By Cynthia Sartor, Companion in Mercy

I do not remember her name, and I do not remember what she looked like. I do remember seeing her only twice. It was in the spring of 1972.

Winters were always long for me, regardless of their harshness or calm. Anticipation for spring was met with a light jacket and a bi-annual cold. However, spring was always wonderful because that meant winter was leaving us.

The early 1970s were exciting years. I had just graduated from college with a Bachelor of Arts degree and called myself a social worker. My internship was in the state hospital, where I found myself and my calling. It was there that I first realized that there was a place for me in this world. Working with those who fought daily for peace of mind and soul was where I was being drawn.  My first job was working on an inpatient psychiatric unit with 36 beds. My office was the last room in the hallway before entering into the locked unit. Patients in this part of the unit were in need of increased observation and attention due to the severity of their illnesses.

It is important to remember that in the 1970’s, most mentally ill patients in state hospitals were being released into communities unprepared for them. Frequently, they were admitted to nursing homes that were ill-equipped to deal with them. All too often after they were released, they became homeless and lived on the streets. To this day, the vast majority of the homeless suffer from some kind of mental illness. At the time, new medications were being used, and many had debilitating side effects. However, it was these medications that opened the state hospitals and allowed people to live in the community. This was called “de-institutionalization.”

My first job was to help facilitate community placement for many of our patients. We called them “patients” then. To say that I enjoyed my job would be an understatement. I felt important and needed and, for the first time in my life, like I was doing something really meaningful. One day as I walked into my office, I noticed the door to the locked unit was open. An open door was an indication that those inside were doing well and were quiet. I noticed a lady seated at a table in the hallway. On the table was a bouquet of daffodils. Having just gone for coffee, I decided to join her at the table.

As was my habit, I introduced myself and asked if I could sit with her. She looked at me but said nothing. I then sat down and spoke to her; however, once again, she said nothing. Any attempts at conversation with her were met with a blank stare and no words. I felt uncomfortable yet decided to sit with her and finish my coffee. I looked at the flowers and commented on their beauty, especially since winter had been so dreary. She said nothing. Finally, I excused myself and left. She said nothing. I remember thinking that I had just wasted my time then thought nothing more about the situation. Pride and ego were in the way of seeing the importance of the moment.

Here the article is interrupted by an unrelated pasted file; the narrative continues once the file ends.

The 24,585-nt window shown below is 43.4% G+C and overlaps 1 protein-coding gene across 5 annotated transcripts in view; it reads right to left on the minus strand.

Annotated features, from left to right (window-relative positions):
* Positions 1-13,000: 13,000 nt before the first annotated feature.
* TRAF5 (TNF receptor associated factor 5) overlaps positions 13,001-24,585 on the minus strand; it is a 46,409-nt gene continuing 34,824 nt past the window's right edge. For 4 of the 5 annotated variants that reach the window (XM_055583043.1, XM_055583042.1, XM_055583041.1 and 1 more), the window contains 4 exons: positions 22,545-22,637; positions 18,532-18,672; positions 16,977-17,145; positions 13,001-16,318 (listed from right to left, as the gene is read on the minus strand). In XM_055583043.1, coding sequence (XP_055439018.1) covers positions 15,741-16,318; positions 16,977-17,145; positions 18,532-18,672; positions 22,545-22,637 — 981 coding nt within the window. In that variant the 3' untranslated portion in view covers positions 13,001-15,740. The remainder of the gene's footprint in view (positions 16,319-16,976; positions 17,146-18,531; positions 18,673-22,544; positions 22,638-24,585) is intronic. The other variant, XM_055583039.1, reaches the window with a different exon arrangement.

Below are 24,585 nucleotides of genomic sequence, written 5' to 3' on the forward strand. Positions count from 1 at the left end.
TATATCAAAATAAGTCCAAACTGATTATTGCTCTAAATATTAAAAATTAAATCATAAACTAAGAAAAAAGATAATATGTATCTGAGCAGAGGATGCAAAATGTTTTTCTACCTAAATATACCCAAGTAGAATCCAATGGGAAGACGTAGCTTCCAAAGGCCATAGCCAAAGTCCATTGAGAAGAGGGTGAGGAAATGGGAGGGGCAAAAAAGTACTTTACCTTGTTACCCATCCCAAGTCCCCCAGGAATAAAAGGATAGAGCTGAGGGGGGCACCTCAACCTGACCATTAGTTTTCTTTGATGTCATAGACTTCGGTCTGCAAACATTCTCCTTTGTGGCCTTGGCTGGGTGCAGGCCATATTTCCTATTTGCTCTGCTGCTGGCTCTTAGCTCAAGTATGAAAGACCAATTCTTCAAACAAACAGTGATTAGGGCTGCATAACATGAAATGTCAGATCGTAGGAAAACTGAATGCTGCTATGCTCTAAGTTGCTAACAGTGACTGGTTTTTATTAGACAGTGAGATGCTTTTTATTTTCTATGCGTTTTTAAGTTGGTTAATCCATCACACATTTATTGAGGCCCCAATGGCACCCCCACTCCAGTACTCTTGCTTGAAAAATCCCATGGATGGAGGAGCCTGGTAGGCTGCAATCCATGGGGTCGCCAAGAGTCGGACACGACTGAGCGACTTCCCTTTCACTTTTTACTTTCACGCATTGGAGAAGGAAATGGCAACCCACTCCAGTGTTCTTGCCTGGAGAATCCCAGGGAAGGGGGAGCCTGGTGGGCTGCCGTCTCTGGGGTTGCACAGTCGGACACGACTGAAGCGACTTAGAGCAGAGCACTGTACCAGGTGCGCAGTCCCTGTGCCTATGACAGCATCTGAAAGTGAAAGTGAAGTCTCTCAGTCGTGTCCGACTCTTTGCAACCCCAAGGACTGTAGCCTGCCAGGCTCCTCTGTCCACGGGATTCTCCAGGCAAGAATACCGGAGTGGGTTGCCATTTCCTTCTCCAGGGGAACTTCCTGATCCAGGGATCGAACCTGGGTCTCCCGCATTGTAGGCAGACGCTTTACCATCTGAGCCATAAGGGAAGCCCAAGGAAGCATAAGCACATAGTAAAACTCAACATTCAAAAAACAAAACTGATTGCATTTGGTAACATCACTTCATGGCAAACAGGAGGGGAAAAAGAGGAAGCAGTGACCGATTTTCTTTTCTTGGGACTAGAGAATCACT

Weeks later, I walked into my office to find a rather attractive, middle aged, well-dressed woman standing there. I greeted her and introduced myself. She smiled and asked if I remembered her. I apologized and said that I did not. She smiled again and said that she was the lady seated at the table with the daffodils. She told me that she remembered the day we sat together in the hall.  She said that those few minutes that we had spent together had made all the difference to her and she wanted to thank me. After doing so, she quickly left, leaving me stunned and humbled.

During the 40 years I was employed as a social worker, I worked in three different mental health centers in three states, sat on various boards of directors, assisted in the development of social services and shared in community development activities. In addition, I attained a Ph.D. in social work and taught the art of the profession to aspiring students on the undergraduate level.

Each spring, regardless of where I am, I always recall the memory of the daffodil lady, and I share this story with those who will listen. Sometimes students and staff members alike remind me that I have told that story before; however, I pay them no mind. I simply re-tell the story, again and again, because if they remember it, they will remember the “Daffodil Lady.” And I want her to be remembered for what she gave me in understanding that spring day.

I learned that it is not so much what we say to one another that matters. Instead, it is the time and the caring that we invest that counts. Our presence, more than our words, helps us connect with others and assures them that they are not alone. Our presence, indeed, is the gift.

Thank you, Daffodil Lady, for not only touching my life, but also the lives of many other people. May you find peace.